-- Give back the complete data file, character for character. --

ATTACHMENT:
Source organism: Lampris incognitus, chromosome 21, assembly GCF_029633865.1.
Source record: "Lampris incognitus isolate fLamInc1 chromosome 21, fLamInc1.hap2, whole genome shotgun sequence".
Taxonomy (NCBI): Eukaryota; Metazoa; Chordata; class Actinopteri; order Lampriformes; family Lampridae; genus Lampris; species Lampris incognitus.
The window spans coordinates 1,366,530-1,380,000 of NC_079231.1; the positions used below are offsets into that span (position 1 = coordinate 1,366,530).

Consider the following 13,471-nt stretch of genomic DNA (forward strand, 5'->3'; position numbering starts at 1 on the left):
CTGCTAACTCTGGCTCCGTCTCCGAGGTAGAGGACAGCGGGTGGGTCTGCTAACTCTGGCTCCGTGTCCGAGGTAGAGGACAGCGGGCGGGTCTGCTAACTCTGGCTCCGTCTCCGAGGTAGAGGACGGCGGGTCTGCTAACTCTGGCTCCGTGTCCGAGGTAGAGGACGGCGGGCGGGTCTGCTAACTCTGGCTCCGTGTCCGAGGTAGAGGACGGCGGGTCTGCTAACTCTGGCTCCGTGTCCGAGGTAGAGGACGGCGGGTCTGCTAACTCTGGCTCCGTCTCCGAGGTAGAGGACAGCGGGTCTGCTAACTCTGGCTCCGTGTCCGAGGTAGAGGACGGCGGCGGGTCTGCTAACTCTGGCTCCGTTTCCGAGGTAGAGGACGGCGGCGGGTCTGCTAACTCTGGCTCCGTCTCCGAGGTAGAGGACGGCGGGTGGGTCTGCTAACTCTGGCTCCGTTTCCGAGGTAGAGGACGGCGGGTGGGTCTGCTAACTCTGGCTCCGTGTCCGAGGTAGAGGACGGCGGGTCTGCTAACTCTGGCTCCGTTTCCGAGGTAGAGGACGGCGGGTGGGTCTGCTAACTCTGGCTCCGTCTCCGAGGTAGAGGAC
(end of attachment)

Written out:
Source organism: Lampris incognitus, chromosome 21, assembly GCF_029633865.1.
Source record: "Lampris incognitus isolate fLamInc1 chromosome 21, fLamInc1.hap2, whole genome shotgun sequence".
Taxonomy (NCBI): Eukaryota; Metazoa; Chordata; class Actinopteri; order Lampriformes; family Lampridae; genus Lampris; species Lampris incognitus.
The window spans coordinates 1,366,530-1,380,000 of NC_079231.1; the positions used below are offsets into that span (position 1 = coordinate 1,366,530).

Consider the following 13,471-nt stretch of genomic DNA (forward strand, 5'->3'; position numbering starts at 1 on the left):
CTGCTAACTCTGGCTCCGTCTCCGAGGTAGAGGACAGCGGGTGGGTCTGCTAACTCTGGCTCCGTGTCCGAGGTAGAGGACAGCGGGCGGGTCTGCTAACTCTGGCTCCGTCTCCGAGGTAGAGGACGGCGGGTCTGCTAACTCTGGCTCCGTGTCCGAGGTAGAGGACGGCGGGCGGGTCTGCTAACTCTGGCTCCGTGTCCGAGGTAGAGGACGGCGGGTCTGCTAACTCTGGCTCCGTGTCCGAGGTAGAGGACGGCGGGTCTGCTAACTCTGGCTCCGTCTCCGAGGTAGAGGACAGCGGGTCTGCTAACTCTGGCTCCGTGTCCGAGGTAGAGGACGGCGGCGGGTCTGCTAACTCTGGCTCCGTTTCCGAGGTAGAGGACGGCGGCGGGTCTGCTAACTCTGGCTCCGTCTCCGAGGTAGAGGACGGCGGGTGGGTCTGCTAACTCTGGCTCCGTTTCCGAGGTAGAGGACGGCGGGTGGGTCTGCTAACTCTGGCTCCGTGTCCGAGGTAGAGGACGGCGGGTCTGCTAACTCTGGCTCCGTTTCCGAGGTAGAGGACGGCGGGTGGGTCTGCTAACTCTGGCTCCGTCTCCGAGGTAGAGGAC